An Army officer’s recommendation on whether Sgt. Bowe Bergdahl should face a court-martial for leaving his post in Afghanistan six years ago will remain secret for now, The New York Times reported on Monday.
“Colonel Visger submitted a report with his recommendation on Monday, but the Army has not said what he recommended,” the Times reported.
Bergdahl, who hails from the Wood River Valley, was captured after leaving his post, and spent five years in Taliban captivity.
Last week, the entire 393-page transcript from the recent Article 32 hearing was made public. The document includes testimony by Bergdahl’s superior officer, Capt. John P. Billings, that he was a “great soldier,” one who “took honor in doing that task and accomplishing it to the best of his ability.”
According to KSAT-TV in San Antonio, Texas, which made the transcript public, Bergdahl’s defense lawyer, Eugene Fidell, asked if Billings knew that Bergdahl had been discharged from the Coast Guard for psychological reasons, that the Army had waived its enlistment standards for mental health in order for Bergdahl to get in and that an Army psychiatry board concluded in June 2009 that Bergdahl possessed a “severe mental disease or defect.”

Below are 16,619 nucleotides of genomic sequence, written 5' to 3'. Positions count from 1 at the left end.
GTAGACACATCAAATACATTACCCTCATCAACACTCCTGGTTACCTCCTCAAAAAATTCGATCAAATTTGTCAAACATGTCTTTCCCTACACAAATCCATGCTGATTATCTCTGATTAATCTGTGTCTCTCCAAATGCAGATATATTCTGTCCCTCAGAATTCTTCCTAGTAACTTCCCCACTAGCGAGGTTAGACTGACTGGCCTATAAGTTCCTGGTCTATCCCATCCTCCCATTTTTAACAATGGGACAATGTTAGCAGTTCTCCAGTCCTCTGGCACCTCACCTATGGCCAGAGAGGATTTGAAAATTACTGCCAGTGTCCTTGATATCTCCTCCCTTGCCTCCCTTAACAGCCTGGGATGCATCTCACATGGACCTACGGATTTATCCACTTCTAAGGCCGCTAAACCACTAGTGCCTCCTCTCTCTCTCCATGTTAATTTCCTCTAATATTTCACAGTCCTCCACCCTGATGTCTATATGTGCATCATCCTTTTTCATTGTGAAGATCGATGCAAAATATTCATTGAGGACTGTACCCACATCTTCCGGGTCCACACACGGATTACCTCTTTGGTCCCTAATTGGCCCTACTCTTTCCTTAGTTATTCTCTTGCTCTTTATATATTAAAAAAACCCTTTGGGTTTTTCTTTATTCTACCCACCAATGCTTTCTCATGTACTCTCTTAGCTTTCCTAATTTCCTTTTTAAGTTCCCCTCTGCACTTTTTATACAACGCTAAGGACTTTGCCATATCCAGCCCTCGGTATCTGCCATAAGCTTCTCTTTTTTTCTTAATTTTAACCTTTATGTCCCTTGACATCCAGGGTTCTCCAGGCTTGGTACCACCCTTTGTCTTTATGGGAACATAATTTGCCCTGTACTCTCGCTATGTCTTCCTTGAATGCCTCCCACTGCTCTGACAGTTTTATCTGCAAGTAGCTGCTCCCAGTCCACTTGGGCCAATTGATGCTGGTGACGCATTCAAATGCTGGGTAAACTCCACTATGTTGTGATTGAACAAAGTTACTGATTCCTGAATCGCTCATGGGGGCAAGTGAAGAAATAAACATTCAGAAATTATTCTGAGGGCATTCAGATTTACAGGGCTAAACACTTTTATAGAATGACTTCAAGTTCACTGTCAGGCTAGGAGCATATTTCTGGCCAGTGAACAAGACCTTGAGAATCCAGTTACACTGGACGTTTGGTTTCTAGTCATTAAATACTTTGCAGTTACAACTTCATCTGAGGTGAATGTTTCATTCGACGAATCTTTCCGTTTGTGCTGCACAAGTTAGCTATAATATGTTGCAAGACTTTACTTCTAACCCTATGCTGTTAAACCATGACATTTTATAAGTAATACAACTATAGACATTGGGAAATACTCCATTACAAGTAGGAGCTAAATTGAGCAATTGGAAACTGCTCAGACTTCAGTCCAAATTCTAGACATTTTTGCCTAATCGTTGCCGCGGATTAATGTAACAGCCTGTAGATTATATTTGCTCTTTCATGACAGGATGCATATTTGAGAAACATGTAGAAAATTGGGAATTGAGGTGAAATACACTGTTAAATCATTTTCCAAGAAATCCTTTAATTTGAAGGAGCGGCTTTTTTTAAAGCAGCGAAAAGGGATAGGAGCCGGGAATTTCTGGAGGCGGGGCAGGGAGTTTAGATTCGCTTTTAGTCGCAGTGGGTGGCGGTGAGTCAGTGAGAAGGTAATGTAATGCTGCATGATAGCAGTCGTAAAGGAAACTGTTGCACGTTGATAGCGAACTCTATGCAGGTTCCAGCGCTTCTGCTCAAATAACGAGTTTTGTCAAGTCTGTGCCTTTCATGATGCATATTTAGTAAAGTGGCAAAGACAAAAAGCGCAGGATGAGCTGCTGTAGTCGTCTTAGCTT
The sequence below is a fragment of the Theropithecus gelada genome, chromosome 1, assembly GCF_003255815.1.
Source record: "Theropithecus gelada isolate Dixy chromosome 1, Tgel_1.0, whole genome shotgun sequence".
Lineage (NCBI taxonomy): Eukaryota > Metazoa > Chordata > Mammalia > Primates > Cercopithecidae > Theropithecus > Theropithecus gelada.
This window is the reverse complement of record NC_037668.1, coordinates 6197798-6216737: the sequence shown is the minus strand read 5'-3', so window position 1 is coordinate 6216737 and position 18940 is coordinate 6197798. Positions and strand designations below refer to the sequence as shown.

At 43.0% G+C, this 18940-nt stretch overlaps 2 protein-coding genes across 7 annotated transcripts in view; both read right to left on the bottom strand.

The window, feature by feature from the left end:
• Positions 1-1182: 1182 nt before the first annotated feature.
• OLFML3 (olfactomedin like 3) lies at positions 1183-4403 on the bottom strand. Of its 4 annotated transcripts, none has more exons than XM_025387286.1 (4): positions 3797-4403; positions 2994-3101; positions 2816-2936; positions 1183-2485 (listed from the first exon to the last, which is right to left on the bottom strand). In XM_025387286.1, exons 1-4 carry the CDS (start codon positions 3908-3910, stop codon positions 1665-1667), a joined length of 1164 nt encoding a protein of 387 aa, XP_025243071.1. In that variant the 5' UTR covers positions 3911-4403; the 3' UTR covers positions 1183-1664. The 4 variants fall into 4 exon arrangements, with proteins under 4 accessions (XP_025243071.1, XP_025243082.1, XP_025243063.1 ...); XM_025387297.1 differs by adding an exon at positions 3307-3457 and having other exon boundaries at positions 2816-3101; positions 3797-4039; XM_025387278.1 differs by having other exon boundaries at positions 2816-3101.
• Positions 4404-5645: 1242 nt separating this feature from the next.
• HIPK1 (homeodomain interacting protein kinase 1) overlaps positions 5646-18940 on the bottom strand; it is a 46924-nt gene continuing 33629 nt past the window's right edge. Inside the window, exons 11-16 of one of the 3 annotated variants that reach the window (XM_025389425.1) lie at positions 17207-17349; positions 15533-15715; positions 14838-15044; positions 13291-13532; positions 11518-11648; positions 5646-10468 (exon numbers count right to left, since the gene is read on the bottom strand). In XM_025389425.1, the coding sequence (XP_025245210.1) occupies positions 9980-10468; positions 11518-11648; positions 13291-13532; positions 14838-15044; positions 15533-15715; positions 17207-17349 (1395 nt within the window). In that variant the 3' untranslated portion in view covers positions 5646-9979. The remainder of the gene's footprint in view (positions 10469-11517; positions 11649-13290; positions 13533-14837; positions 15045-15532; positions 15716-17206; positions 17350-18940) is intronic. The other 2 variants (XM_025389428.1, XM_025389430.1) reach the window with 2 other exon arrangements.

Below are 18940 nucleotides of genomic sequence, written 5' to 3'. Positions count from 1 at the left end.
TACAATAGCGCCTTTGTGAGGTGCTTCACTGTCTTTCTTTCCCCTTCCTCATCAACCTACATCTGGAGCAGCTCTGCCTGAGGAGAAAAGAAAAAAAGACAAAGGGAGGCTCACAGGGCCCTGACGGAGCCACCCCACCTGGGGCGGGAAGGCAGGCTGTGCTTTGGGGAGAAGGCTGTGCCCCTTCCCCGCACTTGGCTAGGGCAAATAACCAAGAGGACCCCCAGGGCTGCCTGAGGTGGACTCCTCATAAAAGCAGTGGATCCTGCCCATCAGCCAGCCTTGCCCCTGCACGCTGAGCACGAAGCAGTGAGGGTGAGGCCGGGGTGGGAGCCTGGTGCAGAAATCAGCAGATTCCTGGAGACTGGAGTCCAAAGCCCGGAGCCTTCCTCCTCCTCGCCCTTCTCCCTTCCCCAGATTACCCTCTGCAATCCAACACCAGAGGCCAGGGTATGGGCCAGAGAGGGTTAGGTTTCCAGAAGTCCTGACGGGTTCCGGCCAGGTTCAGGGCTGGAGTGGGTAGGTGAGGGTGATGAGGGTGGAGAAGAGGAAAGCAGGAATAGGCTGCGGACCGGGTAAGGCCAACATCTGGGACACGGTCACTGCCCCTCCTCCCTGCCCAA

Billings answered “no” to all three questions and added that if he had known, he would have recommended that Bergdahl receive help. KSAT reported that several other witnesses testified during the Article 32 hearing, whose purpose is to determine whether Bergdahl should be court-martialed on charges of desertion and misbehavior before the enemy.
Gen. Robert Abrams, the commanding general of the Army Forces Command, will decide whether the case should be referred to a court-martial. No timeline has been given for a decision.